When the team met Turing

On  5 December 2016, the Office for National Statistics and The Alan Turing Institute signed a Memorandum of Understanding signalling their shared commitment to creating global impact in data science through research, training and leadership.

Just a month later, the entire Data Science Campus (DSC) team found themselves on the 6:23 train from Cardiff to London. Although this proved challenging for some of us, we managed to arrive at the British Library in one piece and got through the security check without any red light warnings. The Alan Turing Institute (ATI) had organised a well-structured workshop for us, to present our current work and discuss possible ways of collaborating with some of its fellows.

If you’re not aware, the newly founded ATI is headed by the universities of Cambridge, Edinburgh, Oxford, Warwick and University College London and has already attracted some of the best data scientists across the globe to work across several data science disciplines. In the scope of future collaboration between the DSC and ATI, a workshop was organised for us to demonstrate a couple of prototype digital tools that the Campus is building for other government teams and present 4 projects that are being scoped at the moment. This would be a great opportunity for both institutes to discuss current data science issues and explore areas of common interest that could potentially lead to fruitful future collaborations.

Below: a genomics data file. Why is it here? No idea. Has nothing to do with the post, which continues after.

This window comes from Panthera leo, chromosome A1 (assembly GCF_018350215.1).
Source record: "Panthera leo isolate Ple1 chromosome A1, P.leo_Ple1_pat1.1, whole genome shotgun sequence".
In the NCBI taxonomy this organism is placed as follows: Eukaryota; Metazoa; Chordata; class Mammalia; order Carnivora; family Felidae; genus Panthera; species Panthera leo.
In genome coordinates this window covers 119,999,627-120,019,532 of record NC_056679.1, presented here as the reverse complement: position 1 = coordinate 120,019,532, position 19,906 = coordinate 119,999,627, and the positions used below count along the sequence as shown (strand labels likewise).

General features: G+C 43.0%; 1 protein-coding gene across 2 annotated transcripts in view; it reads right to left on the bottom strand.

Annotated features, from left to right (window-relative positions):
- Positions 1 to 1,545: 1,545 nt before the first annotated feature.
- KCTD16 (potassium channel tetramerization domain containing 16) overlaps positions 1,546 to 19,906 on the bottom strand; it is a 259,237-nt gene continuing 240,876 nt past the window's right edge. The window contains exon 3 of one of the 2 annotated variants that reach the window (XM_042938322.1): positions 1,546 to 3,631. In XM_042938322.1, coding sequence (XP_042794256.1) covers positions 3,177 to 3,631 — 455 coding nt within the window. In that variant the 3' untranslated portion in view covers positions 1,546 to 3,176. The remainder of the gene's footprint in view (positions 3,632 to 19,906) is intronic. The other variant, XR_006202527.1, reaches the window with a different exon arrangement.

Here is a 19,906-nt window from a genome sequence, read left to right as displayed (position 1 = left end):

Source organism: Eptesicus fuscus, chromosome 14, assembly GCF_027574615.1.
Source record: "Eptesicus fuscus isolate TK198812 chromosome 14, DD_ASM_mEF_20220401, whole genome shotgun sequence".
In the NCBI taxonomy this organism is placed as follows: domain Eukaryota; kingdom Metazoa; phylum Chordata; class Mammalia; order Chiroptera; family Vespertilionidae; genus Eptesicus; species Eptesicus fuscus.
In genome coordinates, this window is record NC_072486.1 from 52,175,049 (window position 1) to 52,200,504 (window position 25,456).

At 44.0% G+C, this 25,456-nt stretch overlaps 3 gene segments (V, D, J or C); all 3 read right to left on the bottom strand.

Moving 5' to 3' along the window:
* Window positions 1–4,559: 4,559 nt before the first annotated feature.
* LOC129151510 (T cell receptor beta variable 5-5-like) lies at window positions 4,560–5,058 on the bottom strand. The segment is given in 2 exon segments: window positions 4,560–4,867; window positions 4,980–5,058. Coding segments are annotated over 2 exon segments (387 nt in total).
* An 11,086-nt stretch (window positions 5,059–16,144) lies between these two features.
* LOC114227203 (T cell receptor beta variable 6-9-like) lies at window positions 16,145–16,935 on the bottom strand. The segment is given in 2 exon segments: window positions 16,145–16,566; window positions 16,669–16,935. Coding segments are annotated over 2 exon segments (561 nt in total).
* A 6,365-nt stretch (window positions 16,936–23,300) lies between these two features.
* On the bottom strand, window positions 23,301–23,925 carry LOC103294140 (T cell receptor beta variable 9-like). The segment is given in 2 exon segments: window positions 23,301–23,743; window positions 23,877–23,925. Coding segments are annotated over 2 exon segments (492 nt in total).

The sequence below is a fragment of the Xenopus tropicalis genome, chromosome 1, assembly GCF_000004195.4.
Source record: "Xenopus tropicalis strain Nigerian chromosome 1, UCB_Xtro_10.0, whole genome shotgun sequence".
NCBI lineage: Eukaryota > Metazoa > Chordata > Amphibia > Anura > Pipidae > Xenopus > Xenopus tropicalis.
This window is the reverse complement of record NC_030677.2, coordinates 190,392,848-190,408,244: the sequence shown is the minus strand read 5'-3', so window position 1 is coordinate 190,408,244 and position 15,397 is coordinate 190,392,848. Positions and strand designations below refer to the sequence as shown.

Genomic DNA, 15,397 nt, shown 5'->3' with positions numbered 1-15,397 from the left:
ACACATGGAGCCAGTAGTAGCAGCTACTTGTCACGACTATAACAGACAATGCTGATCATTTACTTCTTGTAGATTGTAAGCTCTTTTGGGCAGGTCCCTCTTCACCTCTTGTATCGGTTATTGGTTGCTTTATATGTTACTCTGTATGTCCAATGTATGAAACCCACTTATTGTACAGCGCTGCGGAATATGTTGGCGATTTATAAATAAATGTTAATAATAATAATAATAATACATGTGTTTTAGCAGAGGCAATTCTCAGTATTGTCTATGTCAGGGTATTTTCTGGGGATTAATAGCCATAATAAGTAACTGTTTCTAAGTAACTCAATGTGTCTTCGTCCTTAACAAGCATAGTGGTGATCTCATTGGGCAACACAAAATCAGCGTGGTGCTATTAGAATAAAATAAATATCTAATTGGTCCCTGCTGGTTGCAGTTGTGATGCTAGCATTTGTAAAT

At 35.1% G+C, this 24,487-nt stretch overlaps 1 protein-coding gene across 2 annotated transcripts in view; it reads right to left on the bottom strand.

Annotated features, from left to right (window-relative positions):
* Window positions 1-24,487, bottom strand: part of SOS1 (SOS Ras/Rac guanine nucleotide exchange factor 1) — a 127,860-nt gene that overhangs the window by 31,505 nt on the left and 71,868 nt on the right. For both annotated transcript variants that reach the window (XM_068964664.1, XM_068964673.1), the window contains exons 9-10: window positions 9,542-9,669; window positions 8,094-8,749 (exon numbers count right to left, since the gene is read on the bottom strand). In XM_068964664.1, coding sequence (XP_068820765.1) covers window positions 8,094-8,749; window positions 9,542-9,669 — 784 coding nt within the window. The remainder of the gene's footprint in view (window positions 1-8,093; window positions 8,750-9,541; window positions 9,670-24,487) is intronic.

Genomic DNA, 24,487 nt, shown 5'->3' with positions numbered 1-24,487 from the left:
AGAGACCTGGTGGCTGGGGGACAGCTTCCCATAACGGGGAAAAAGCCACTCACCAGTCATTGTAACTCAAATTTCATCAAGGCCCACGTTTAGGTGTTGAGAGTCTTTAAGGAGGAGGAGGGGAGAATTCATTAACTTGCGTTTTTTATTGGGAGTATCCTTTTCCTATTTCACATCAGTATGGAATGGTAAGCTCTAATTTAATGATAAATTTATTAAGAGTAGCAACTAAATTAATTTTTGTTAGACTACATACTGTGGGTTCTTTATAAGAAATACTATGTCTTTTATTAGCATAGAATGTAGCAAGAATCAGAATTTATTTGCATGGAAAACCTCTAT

During the first section of the workshop, we presented our projects to a very engaged audience. During the second section, we formed groups of people with common interests, discussed issues concerning our projects and arranged future collaborations with some of the ATI fellows.

During the first session we presented 6 different projects that we are working on and cover a variety of subjects from different business areas.

So what did we get up to?

Fellow Data Scientist Lanthao Benedikt kicked-off the presentations by talking about her project on Tourism and Migration. The project aims at identifying new data sources to supplement survey data and produce cheaper, faster and more precise statistics. The research also investigates innovative data science and visualisation techniques to draw insights from data and tell the stories behind the numbers. This is a joint research project between the DSC, the Department for Culture, Media and Sport (DCMS) and the Data Science Lab at Warwick Business School (WBS). The lab at WBS is co-directed by Suzy Moat and Tobias Preis who are very active ATI fellows and both attended the workshop.

I demonstrated 2 application prototypes that we are currently building for the collection and dissemination of data within the government environment. The first tool is being developed for the Sustainable Development Goals (SDG) team at ONS and it will be used to collect and disseminate data for reporting on the SDG indicators set by the United Nations in 2015. The tool allows the SDG team to acquire necessary data that is relevant to the 231 indicators and use appropriate techniques to visualise the UK’s progress on them.
The second tool is being developed for the Economic and Domestic Affairs Secretariat (EDS) team at the Cabinet Office and is intending to cover the team’s requirements for dissemination of employment statistics to the local authority districts.

The tool is using geographical and hexagonal maps to visualise the UK local authorities, provides statistics for numerous measures and allows the local authorities to easily and interactively compare their performance with other local authorities.